James Gransaull, one of the four Byron Ultimate Disc Club members who will travel to Melbourne for the national championships n
James Gransaull, one of the four Byron Ultimate Disc Club members who will travel to Melbourne for the national championships n

The Ultimate test of a sportsman?s honesty

By ADRIAN MILLER

ULTIMATE Disc doesn't use umpires ? and Donovan Moss reckons that's one of the best things about the sport.

As hard as it is to believe in this age of video referees and miked-up officials, there is one sport out there that still relies on the honesty and fairness of competitors to control a game.

Ultimate ? originally called Ultimate Frisbee when it spiralled on to the scene in the United States in the late 1960s ? is that sport.

Ultimate is a non-contact team sport that combines elements of soccer, netball and Touch football to form a fast-flowing, action-packed, referee-free contest.

Teams of seven play on a field slightly smaller than a soccer pitch, with the aim being to score the highest number of points by throwing a Frisbee into end zones, which are similar to rugby in-goals.

Moss has been playing the sport for 'six or seven years' at Byron Bay and next week he will be joined by fellow Byron Ultimate Disc Club members Andrew Badman, Alison Christy and James Gransaull at the Australian championships in Melbourne.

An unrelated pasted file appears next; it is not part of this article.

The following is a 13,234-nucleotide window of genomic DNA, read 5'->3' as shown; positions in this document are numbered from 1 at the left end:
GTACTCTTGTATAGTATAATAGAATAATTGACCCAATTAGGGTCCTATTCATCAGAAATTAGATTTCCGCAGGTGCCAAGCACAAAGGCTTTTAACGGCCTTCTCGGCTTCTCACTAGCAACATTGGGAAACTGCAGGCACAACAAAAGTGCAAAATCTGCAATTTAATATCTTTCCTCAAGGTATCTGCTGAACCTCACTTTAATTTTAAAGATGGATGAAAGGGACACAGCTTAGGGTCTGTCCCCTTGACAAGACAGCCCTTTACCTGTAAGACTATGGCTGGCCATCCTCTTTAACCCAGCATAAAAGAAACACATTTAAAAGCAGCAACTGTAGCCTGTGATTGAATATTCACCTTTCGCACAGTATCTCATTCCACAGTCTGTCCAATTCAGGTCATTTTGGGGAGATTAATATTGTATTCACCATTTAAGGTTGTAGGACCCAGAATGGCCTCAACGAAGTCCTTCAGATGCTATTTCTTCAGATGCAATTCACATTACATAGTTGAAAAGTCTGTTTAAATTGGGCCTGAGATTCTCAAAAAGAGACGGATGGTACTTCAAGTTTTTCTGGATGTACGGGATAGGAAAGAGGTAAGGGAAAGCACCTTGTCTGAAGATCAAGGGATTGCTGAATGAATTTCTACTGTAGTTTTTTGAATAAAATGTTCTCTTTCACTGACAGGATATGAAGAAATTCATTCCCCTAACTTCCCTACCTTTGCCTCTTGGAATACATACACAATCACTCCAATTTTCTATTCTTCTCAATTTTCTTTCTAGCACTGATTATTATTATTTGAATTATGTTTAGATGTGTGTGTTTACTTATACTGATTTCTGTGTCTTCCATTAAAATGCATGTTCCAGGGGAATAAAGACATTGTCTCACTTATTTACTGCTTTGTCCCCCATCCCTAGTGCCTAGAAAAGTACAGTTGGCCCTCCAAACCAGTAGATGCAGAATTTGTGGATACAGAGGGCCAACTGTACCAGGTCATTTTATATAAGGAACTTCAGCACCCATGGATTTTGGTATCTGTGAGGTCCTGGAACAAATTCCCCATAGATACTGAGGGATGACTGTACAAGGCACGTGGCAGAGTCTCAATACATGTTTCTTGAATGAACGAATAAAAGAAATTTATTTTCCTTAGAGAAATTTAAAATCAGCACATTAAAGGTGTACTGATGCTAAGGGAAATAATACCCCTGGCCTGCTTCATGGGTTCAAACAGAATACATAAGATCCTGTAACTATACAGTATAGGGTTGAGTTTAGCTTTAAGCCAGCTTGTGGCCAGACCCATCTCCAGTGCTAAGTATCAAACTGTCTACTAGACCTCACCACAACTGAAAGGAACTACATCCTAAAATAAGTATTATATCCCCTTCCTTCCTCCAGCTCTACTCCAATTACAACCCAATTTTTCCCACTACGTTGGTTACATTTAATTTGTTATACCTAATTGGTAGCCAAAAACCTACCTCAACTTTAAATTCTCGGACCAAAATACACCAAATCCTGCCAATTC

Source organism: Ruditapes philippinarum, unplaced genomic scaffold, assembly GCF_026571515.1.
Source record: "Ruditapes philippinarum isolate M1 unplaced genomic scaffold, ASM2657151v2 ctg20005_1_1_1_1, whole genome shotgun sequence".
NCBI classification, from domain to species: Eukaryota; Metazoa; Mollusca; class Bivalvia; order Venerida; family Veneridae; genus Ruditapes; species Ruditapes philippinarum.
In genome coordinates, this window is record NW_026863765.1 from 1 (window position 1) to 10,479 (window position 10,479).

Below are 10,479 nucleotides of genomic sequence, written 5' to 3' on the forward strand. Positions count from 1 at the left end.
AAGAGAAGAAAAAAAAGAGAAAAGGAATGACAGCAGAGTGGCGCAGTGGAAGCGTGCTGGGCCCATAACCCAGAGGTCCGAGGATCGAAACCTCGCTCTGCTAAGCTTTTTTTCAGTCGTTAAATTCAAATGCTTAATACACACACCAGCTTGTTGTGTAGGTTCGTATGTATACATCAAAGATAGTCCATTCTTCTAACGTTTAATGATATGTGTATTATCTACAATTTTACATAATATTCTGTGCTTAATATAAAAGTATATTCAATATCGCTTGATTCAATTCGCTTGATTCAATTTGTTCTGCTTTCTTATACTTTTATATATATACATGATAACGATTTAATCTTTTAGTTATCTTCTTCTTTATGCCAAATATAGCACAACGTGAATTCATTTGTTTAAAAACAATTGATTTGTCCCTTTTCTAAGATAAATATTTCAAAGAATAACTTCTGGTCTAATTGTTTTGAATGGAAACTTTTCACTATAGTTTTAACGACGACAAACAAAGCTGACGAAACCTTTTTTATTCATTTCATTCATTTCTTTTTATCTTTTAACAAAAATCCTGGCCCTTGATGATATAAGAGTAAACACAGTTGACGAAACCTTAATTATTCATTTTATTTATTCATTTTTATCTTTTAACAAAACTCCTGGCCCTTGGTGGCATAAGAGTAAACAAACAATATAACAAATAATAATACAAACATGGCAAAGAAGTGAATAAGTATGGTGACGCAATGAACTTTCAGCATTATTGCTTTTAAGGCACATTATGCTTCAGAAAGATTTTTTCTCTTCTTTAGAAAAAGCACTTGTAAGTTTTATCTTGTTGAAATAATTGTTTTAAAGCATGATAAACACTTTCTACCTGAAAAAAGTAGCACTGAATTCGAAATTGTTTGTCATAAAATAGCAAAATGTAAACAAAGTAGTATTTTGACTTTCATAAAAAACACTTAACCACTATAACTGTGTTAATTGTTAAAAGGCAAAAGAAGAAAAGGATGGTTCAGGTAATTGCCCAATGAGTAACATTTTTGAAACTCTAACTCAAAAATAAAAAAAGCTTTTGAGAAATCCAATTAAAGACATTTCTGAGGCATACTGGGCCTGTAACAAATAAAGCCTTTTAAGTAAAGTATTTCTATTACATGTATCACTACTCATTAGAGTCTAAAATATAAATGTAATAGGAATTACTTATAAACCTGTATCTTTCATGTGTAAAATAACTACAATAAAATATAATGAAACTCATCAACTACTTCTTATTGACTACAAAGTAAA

"I can't wait, I've already started packing," he told The Northern Star yesterday.

Christy will play for a Brisbane-based team, while the three lads will combine with a team from Townsville for the tournament.

"I don't think we'll be in the finals because there are some really awesome teams playing, but we'll have some really awesome games," Moss said.

Moss said the sport was the perfect extension to his love of Frisbees.

"I've always loved throwing a Frisbee and to find a sport that combines that with competition makes for a good game," he said.

Moss said the sport could be majestic.

"Watching the Frisbee fly down the sideline and watching two players go for it knowing that whoever wants it the most will get it (is amazing)," he said.

"It's a bit like going for mark in AFL but there's no dirtiness. If you do something stupid or dirty you look like a knob."

The idea that a sport doesn't need referees is foreign to most, but Moss said it was one of the best facets of the game.

"It never causes problems and I'm constantly surprised by it," he said.

"The way the game and rules are structured there's no advantage to cheat. "

Moss played at the nationals in Sydney last year and the world club championships in Perth, an experience he'll never forget.

"Far out, it was amazing," he said.

"There were nearly 100 teams playing and they played some really good Ultimate.

"We played teams from places like Japan and other countries where we didn't even recognise the language." And there wasn't a referee in sight.



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